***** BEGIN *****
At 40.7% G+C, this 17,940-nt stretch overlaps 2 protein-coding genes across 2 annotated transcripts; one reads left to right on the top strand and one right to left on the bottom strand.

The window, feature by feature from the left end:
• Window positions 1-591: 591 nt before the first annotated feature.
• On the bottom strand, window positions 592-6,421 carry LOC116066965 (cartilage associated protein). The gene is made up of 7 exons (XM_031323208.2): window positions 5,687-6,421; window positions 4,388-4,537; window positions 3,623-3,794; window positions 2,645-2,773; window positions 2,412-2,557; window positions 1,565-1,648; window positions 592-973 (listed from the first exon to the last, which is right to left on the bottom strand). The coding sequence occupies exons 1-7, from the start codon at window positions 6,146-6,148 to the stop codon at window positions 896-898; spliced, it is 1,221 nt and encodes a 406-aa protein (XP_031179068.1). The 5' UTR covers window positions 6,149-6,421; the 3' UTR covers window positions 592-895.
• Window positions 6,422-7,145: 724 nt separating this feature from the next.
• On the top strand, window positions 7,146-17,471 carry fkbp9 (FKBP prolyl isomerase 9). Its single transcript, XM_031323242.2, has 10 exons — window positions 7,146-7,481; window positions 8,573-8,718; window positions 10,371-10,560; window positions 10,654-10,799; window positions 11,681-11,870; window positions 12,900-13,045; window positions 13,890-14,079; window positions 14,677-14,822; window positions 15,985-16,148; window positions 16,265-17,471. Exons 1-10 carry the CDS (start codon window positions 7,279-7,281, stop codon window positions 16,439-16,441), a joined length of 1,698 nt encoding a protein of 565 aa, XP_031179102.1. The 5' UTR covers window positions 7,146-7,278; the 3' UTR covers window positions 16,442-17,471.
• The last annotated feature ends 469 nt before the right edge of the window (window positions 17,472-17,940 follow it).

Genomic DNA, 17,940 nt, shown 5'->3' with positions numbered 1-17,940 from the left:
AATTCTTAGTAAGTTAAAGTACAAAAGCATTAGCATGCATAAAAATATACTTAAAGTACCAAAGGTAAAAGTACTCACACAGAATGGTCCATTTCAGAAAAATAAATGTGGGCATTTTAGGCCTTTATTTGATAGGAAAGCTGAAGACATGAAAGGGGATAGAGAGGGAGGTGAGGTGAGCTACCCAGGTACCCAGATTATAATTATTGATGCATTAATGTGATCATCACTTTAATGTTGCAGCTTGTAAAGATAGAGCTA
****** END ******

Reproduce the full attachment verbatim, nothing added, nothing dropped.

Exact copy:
At 40.7% G+C, this 17,940-nt stretch overlaps 2 protein-coding genes across 2 annotated transcripts; one reads left to right on the top strand and one right to left on the bottom strand.

The window, feature by feature from the left end:
• Window positions 1-591: 591 nt before the first annotated feature.
• On the bottom strand, window positions 592-6,421 carry LOC116066965 (cartilage associated protein). The gene is made up of 7 exons (XM_031323208.2): window positions 5,687-6,421; window positions 4,388-4,537; window positions 3,623-3,794; window positions 2,645-2,773; window positions 2,412-2,557; window positions 1,565-1,648; window positions 592-973 (listed from the first exon to the last, which is right to left on the bottom strand). The coding sequence occupies exons 1-7, from the start codon at window positions 6,146-6,148 to the stop codon at window positions 896-898; spliced, it is 1,221 nt and encodes a 406-aa protein (XP_031179068.1). The 5' UTR covers window positions 6,149-6,421; the 3' UTR covers window positions 592-895.
• Window positions 6,422-7,145: 724 nt separating this feature from the next.
• On the top strand, window positions 7,146-17,471 carry fkbp9 (FKBP prolyl isomerase 9). Its single transcript, XM_031323242.2, has 10 exons — window positions 7,146-7,481; window positions 8,573-8,718; window positions 10,371-10,560; window positions 10,654-10,799; window positions 11,681-11,870; window positions 12,900-13,045; window positions 13,890-14,079; window positions 14,677-14,822; window positions 15,985-16,148; window positions 16,265-17,471. Exons 1-10 carry the CDS (start codon window positions 7,279-7,281, stop codon window positions 16,439-16,441), a joined length of 1,698 nt encoding a protein of 565 aa, XP_031179102.1. The 5' UTR covers window positions 7,146-7,278; the 3' UTR covers window positions 16,442-17,471.
• The last annotated feature ends 469 nt before the right edge of the window (window positions 17,472-17,940 follow it).

Genomic DNA, 17,940 nt, shown 5'->3' with positions numbered 1-17,940 from the left:
AATTCTTAGTAAGTTAAAGTACAAAAGCATTAGCATGCATAAAAATATACTTAAAGTACCAAAGGTAAAAGTACTCACACAGAATGGTCCATTTCAGAAAAATAAATGTGGGCATTTTAGGCCTTTATTTGATAGGAAAGCTGAAGACATGAAAGGGGATAGAGAGGGAGGTGAGGTGAGCTACCCAGGTACCCAGATTATAATTATTGATGCATTAATGTGATCATCACTTTAATGTTGCAGCTTGTAAAGATAGAGCTA